Tuesday, 26 January 2010

Archie's Critique

For the purpose of this writing the paintings will be named "A" and "B" respectively from left to right.

Fundamental responses from the contrasting forms of presentations, forced a conversation to develop. Not just from the viewers, but from the pieces of art themselves.

Looking at the images in a basic aesthetic sense, work A has the appearance of an ethereal dream deriving from an android. The pixel-esque nature of this piece also brought thoughts of technology and digitalisation of images. Be they conscious or not.
Work B, holds a sense of nature, due to the use of wood as the applied medium and the softer dispersion of the face (when compared to work B). However all of the above points, could in some respect be thought of as arbitrary 'over-reading', an ability that becomes increasingly hard to escape.Thus causing viewers to possibly miss the intended language which was intended to be read.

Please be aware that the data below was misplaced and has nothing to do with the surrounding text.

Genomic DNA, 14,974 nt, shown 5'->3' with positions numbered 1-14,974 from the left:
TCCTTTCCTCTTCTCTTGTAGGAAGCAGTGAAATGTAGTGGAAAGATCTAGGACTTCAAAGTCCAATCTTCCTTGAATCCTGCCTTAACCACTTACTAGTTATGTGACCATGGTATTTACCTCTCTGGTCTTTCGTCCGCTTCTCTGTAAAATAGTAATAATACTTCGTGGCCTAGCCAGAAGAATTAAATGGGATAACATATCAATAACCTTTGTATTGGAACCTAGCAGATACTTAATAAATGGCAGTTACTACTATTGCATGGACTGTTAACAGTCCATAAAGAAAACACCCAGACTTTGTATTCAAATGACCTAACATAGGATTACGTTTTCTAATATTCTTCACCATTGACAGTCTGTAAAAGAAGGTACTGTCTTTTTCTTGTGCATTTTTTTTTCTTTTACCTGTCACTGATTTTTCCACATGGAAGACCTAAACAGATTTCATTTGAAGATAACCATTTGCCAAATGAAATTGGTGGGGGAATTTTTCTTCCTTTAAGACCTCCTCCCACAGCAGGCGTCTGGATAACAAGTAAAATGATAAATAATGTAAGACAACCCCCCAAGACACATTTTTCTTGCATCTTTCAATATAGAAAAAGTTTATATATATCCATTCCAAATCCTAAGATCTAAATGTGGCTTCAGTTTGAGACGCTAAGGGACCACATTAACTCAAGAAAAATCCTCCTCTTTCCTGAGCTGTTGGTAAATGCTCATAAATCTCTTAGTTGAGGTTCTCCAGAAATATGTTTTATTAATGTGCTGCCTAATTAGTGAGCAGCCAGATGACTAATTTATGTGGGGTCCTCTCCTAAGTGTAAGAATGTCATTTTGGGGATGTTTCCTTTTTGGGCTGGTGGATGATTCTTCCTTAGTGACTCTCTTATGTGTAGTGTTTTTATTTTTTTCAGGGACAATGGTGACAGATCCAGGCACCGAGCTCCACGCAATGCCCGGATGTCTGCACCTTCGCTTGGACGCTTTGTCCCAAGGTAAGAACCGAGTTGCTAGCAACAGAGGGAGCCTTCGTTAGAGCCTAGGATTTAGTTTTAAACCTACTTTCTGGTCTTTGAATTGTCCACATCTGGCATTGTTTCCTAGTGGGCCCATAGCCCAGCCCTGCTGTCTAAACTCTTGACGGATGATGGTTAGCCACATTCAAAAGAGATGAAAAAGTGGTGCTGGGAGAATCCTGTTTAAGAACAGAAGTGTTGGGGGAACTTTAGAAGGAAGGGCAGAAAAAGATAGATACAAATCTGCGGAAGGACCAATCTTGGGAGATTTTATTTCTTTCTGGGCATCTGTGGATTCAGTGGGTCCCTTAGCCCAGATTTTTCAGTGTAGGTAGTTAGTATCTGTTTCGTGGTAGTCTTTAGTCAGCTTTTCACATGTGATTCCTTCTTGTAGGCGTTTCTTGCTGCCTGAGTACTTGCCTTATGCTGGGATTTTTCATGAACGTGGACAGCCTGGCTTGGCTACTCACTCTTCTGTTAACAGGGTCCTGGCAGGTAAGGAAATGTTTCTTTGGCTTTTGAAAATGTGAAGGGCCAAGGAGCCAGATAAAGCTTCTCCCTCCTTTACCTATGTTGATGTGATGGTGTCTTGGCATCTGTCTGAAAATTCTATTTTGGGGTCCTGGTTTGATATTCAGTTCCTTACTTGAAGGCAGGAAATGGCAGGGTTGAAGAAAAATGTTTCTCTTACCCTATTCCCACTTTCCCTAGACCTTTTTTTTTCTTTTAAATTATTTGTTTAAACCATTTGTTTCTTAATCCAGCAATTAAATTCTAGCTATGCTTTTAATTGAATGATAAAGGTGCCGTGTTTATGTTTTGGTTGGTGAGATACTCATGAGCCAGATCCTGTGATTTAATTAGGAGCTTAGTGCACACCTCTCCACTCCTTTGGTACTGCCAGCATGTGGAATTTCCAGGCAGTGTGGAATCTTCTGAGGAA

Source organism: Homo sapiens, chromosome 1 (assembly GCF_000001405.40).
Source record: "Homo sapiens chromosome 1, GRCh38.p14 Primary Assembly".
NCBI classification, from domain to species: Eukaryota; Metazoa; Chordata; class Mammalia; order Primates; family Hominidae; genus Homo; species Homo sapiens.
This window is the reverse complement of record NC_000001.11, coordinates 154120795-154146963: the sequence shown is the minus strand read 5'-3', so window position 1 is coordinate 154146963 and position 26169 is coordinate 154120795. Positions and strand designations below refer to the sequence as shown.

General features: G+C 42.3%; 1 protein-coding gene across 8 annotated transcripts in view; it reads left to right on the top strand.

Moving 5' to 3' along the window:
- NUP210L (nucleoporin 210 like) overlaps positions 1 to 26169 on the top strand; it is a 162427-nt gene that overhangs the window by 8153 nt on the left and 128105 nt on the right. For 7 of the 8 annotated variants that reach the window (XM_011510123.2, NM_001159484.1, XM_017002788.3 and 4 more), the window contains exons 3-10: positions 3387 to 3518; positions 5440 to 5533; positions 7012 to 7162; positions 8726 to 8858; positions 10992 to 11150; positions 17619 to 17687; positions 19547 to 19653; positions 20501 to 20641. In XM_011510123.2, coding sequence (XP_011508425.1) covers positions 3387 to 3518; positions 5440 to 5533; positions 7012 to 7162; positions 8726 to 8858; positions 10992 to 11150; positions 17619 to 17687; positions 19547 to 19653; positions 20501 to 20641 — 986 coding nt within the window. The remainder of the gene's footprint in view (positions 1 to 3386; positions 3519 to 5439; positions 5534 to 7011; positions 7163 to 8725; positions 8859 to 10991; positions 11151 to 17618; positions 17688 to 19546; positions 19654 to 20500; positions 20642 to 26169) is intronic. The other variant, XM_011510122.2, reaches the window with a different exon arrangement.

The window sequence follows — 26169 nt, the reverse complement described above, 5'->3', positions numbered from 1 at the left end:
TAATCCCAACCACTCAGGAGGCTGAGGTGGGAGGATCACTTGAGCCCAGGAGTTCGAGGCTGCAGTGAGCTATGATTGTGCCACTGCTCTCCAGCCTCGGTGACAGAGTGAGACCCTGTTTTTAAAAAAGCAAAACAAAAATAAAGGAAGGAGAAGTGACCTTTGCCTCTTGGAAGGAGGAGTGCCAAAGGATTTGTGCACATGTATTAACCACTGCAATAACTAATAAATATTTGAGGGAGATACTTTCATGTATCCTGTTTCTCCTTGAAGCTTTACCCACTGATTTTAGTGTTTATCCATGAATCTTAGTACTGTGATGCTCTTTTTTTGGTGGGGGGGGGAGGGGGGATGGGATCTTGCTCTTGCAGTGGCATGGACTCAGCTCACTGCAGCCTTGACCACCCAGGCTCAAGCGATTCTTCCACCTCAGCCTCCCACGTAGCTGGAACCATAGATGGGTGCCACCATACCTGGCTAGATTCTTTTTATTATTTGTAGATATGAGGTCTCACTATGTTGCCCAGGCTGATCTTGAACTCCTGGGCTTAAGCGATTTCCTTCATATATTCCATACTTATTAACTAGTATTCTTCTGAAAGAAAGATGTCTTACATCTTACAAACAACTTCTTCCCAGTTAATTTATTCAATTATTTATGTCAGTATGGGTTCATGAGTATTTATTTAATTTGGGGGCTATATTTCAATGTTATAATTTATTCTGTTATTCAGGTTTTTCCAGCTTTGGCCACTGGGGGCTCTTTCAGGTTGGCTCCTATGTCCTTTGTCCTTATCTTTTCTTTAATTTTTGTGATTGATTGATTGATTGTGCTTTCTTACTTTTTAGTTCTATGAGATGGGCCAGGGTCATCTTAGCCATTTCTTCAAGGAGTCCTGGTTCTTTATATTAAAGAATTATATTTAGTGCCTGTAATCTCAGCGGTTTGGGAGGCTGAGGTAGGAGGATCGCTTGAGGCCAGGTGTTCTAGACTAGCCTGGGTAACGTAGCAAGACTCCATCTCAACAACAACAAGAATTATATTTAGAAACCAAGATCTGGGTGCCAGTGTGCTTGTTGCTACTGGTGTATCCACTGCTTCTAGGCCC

Soon the pieces of art, were then deconstructed with instantaneous impressions, where questions such as 'what is actually infront of us?' were asked. Conclusions soon arose that the paintings were portraits that have been produced via studying photos. As well as the argument between presentation, the concept of style of painting appeared.

Why is that red square so compelling to the viewer?
Abstract or figurative?
Why are portraits created?

These questions were soon studied, and resulted in a perfect retrospective of institution taught theories and concepts. This coupled with the previous comparison of presentation; the ideas of wood being the initial foundation for which paintings were to be applied with the use of poplar (pre-renaissance), then canvas trumping it's previous medium and the backwards thought of 'good quality painting should be on a canvas'.

Resulting in the conclusion of the critique. A discussion/argument/study of 'art schools'?

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